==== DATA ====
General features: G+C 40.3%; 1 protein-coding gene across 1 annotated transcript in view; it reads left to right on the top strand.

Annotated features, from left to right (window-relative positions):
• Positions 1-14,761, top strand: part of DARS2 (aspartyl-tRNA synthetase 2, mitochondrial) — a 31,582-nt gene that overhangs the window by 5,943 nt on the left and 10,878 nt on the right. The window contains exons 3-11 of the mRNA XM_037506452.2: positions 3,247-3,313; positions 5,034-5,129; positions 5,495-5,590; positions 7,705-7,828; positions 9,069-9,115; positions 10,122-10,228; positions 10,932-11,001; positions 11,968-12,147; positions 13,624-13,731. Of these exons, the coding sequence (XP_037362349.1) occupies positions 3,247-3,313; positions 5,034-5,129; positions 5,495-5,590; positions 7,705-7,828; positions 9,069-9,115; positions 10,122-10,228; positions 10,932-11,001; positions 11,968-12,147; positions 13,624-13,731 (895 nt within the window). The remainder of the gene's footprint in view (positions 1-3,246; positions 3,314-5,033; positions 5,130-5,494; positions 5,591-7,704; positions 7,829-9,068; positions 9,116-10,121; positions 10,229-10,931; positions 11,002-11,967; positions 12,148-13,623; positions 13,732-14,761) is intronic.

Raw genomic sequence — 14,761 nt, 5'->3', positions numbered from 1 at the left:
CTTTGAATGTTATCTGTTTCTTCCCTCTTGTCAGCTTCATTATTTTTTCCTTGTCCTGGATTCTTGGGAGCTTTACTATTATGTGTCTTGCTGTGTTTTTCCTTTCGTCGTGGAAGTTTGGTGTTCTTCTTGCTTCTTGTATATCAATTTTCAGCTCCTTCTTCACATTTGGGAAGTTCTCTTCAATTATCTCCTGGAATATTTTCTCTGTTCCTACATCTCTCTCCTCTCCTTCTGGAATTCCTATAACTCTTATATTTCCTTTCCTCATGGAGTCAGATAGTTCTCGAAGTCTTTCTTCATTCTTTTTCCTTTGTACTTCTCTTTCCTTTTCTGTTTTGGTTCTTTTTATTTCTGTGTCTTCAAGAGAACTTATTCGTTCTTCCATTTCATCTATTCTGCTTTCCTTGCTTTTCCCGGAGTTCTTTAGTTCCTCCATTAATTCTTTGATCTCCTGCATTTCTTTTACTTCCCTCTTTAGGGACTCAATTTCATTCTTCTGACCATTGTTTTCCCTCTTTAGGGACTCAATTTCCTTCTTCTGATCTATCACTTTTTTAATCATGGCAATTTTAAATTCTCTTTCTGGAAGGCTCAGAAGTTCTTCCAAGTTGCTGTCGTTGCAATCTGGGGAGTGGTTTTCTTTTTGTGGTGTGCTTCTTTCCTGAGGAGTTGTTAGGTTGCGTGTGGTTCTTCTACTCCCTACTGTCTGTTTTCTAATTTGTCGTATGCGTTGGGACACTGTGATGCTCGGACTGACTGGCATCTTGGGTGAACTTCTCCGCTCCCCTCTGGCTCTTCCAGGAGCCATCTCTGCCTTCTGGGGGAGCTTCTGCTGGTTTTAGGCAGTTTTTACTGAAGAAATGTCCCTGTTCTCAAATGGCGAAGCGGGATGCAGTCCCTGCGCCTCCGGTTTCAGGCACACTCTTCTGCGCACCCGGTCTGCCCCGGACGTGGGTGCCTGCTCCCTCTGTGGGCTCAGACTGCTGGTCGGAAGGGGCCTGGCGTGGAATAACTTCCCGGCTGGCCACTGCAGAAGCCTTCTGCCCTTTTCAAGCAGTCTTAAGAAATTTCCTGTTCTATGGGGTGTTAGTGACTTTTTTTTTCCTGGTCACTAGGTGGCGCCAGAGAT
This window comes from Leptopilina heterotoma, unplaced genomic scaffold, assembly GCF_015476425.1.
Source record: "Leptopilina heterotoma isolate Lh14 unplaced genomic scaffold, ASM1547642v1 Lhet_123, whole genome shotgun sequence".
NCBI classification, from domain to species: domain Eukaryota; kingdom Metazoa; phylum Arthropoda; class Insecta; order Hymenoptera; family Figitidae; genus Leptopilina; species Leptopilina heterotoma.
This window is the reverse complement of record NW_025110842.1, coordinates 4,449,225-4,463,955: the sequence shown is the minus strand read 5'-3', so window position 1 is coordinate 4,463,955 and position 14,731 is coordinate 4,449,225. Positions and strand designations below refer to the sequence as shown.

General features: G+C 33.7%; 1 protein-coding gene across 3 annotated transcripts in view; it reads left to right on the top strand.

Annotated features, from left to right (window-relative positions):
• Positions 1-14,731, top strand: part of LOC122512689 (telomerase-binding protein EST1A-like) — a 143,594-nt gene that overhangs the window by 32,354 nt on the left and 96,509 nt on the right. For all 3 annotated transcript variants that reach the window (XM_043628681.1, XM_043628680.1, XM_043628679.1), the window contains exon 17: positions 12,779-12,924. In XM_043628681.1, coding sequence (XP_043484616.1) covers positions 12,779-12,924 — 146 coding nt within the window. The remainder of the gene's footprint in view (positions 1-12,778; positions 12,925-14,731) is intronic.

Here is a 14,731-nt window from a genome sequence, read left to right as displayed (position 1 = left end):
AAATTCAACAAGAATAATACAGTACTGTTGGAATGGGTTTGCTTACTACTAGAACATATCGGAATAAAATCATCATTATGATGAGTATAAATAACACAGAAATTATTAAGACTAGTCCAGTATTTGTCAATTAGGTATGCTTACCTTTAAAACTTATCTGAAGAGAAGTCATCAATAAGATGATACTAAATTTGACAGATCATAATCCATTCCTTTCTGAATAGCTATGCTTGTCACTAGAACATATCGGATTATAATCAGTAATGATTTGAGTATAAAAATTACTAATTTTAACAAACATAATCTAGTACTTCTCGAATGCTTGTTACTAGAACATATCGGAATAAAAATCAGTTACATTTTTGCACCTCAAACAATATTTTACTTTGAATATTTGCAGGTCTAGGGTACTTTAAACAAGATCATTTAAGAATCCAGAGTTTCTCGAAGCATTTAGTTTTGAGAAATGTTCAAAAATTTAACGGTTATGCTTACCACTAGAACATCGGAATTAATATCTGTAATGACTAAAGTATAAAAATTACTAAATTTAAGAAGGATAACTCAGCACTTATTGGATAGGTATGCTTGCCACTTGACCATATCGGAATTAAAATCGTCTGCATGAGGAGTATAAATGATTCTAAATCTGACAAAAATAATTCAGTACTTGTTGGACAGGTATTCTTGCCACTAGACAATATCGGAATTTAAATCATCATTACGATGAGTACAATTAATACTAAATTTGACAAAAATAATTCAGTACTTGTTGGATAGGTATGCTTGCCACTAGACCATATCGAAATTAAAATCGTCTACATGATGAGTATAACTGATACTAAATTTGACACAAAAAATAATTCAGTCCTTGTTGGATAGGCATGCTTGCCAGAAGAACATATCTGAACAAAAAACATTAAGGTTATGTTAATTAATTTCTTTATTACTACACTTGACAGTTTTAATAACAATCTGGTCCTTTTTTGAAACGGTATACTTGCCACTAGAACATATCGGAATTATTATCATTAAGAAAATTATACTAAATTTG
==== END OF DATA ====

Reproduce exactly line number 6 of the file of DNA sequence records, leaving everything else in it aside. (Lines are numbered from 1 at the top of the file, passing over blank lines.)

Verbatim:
This window comes from Leptopilina heterotoma, unplaced genomic scaffold, assembly GCF_015476425.1.